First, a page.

Financial logic explains China’s capital exports

By Chen Yi Source:Global Times Published: 2015-3-12 16:43:01

Country’s large savings surplus opens door to outbound investment

Illustration: Lu Ting/GT

There's something both interesting and confusing about China's capital inflows and outflows.

First of all, the country is a net capital exporter, with outbound investment surpassing foreign direct investment (FDI). Despite the large amounts of FDI recorded every year, China's capital outflows have grown faster, as reflected by the central bank's newly added foreign exchange reserves over recent years. According to data released by the State Administration of Foreign Exchange, the country recorded a net FDI increase of $258.2 billion in 2013, while foreign exchange reserves saw a net gain of $432.7 billion during the same year. The latter surpassed the former nearly every year between 2001 and 2013 - with 2012 offering the only exception.

At first glance, this phenomenon seems quite puzzling. If, as many believe, China is a capital-scarce economy, how can it export large amounts of capital? In other words, why does a "poor" country like China want to become a creditor?

As we all know, the rate of return on FDI in China has always been considerable; while on the other side, the foreign exchange reserves of the People's Bank of China (PBC) are mainly composed of US Treasury securities and other low-risk assets which generate low returns. Over recent years, figures show that the rate of return on China's foreign liabilities has generally been about 4 percentage points higher than that of its outward investments. In fact, the returns on China's net foreign assets have always been quite limited, with negative net returns even recorded during certain years.

There is a certain degree of inevitability though about the phenomena mentioned above. For starters, a series of structural factors - such as demographic trends, an underdeveloped financial market, an incomplete social welfare system and rigid demand for housing - have determined China's high savings rate. Although the country's investment rate is already exceptionally high compared with other countries around the world, its savings still far outpace investment - and is expected to remain so throughout the foreseeable future. With savings exceeding investment, the country has a huge current account surplus, so it is understandable that China has become a net capital exporter. From an accounting perspective, income that is not consumed is ideally supposed to buy foreign assets.

Second, some critics say that a capital-scarce country should not export capital. The logic behind this standpoint is that capital-scarce countries usually post higher return rates on investments, meaning that capital usually flows from capital-abundant countries like the US to capital-scarce places like China. This view is actually flawed as it overlooks the fact that investors are not only profit-driven but also risk-averse. In other words, return rates are not the only factor determining the direction of capital movements.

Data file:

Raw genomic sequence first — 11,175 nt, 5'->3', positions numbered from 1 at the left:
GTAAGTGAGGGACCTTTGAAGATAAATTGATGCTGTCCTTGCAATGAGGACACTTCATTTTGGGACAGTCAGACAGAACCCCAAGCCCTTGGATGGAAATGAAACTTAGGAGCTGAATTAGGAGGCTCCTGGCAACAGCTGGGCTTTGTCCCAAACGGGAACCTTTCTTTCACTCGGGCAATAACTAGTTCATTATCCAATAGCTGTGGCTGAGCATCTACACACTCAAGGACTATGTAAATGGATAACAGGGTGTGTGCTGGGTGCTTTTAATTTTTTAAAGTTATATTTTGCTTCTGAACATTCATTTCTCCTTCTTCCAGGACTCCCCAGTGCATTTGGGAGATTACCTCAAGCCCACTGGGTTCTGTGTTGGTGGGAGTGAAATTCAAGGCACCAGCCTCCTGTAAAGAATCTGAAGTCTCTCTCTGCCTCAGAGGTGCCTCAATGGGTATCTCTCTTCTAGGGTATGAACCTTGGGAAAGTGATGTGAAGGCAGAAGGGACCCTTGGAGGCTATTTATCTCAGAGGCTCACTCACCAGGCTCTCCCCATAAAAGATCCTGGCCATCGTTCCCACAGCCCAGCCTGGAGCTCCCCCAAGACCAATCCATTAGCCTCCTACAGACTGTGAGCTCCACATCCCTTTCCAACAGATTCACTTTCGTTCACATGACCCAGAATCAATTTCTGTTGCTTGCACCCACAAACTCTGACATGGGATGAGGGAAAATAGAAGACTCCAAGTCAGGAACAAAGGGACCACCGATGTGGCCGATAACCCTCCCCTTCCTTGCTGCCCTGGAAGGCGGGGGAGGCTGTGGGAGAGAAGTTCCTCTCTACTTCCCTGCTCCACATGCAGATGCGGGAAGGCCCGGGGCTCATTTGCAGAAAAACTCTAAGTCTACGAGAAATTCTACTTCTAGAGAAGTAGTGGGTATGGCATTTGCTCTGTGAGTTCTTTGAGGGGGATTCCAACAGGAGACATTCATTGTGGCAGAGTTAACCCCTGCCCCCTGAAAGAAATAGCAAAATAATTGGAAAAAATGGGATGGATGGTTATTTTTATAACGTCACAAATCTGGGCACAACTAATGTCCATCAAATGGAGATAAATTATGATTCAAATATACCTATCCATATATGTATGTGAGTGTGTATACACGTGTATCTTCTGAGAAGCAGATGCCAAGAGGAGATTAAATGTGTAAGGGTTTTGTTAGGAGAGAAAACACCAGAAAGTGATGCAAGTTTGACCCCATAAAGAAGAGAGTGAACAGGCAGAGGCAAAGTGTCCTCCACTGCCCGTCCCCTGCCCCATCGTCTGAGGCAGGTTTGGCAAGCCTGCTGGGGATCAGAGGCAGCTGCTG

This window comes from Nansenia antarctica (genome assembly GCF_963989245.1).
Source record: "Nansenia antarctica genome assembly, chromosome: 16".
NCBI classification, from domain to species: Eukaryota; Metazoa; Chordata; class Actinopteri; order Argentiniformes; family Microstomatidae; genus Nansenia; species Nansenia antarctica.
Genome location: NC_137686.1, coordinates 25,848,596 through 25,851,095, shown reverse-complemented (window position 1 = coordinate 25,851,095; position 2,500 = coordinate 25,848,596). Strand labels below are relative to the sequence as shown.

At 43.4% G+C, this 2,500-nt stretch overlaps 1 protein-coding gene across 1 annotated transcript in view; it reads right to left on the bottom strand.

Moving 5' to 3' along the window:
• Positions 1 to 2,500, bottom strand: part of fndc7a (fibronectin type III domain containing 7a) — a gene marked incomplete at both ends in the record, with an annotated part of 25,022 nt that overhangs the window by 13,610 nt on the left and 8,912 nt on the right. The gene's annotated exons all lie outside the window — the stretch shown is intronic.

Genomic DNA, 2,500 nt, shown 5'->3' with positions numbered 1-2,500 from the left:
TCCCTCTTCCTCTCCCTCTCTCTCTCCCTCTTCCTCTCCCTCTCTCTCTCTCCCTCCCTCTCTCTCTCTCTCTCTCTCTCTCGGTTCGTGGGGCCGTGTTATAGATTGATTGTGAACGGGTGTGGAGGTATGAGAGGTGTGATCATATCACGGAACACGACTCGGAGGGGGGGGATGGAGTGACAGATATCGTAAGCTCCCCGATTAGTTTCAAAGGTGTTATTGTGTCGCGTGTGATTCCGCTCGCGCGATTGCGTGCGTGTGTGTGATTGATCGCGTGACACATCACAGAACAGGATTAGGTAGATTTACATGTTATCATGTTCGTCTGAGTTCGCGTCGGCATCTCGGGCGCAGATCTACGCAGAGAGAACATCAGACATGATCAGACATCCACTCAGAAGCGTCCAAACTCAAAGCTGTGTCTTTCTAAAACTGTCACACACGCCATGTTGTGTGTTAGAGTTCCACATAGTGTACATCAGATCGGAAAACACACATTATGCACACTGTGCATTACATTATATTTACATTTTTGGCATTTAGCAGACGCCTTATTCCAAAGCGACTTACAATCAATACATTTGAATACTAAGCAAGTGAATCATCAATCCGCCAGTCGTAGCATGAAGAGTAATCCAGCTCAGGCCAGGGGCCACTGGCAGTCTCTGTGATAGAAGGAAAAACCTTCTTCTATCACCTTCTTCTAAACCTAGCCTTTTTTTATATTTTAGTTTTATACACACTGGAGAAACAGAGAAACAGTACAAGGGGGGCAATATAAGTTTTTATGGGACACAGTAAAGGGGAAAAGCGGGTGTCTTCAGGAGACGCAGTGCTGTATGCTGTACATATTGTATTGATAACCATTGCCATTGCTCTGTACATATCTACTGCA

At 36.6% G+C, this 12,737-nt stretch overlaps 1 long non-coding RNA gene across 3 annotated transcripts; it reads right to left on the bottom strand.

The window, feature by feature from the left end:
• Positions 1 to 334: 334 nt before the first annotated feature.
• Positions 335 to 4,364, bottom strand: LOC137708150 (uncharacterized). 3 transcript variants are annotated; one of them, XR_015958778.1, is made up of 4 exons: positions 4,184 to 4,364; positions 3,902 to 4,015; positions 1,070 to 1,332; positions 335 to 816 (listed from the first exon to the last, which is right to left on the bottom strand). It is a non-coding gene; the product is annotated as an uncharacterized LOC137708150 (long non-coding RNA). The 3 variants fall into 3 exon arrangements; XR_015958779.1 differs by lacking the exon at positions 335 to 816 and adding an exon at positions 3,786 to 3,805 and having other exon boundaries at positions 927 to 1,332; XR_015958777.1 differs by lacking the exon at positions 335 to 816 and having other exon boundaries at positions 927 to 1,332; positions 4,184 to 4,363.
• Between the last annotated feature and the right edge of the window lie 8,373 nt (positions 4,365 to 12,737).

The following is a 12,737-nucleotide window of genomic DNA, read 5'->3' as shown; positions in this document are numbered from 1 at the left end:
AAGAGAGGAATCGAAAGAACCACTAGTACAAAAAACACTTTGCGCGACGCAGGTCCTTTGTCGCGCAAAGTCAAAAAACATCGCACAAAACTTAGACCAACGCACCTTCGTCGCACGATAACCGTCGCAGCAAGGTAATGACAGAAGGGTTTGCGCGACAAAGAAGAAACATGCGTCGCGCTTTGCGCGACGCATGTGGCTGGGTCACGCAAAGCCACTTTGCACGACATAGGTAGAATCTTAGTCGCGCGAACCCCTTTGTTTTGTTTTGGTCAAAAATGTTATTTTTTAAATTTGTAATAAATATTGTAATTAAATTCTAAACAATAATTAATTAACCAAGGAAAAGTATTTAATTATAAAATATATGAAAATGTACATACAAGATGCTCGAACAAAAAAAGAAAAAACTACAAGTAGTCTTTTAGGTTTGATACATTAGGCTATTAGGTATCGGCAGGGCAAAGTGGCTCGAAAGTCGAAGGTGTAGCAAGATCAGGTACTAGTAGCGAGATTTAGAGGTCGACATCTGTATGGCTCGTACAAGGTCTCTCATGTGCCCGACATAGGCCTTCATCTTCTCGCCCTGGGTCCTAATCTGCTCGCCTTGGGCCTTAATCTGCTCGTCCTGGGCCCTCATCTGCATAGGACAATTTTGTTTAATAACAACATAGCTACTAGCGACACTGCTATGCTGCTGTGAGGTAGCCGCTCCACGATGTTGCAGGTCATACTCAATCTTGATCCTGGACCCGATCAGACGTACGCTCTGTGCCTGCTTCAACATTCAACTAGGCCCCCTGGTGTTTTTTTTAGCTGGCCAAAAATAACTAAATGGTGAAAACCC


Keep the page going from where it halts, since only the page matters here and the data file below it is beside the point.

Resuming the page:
Third, it makes sense for China to let its borrowers earn high profits with its money. Basically, the same dynamics are at play when banks use the money in low-yield deposit accounts for high-return lending and investment. This is indirect financing in action. Compared with ordinary investors, banks and financial intermediaries are better at choosing sound investment projects, controlling risks and minimizing transaction costs. By offering people the services they need, financial institutions play a more effective role in resources allocation. In a fully competitive market, investors tend to choose the financial intermediary that can provide them with the best service. In this sense, one could say the US is the best bank in the global market.

The importance of indirect financing though should not be exaggerated. In fact, China's relatively low return rates on outward investment are in part due to its policies, which haven't yet achieved full capital-account liberalization. Since the private sector still cannot freely invest in overseas assets, investors have to sell foreign exchange earned from trade to the central bank. For the PBC, the security of outbound investments outweighs the importance of realizing high returns; therefore, a reasonable choice is to buy US Treasury securities and other safe-haven assets.

Once China fully opens its capital account, the country will continue to be a net capital exporter, but the structure of these exports will change significantly. The private sector will probably place more money in foreign banks, buy more foreign stocks, and make a substantial amount of outbound direct investment, all of which will post higher returns than US Treasury bonds. In the process, China's returns from outward investments will improve dramatically.

The author is a deputy director with the School of Economics, Peking University.

China Business News

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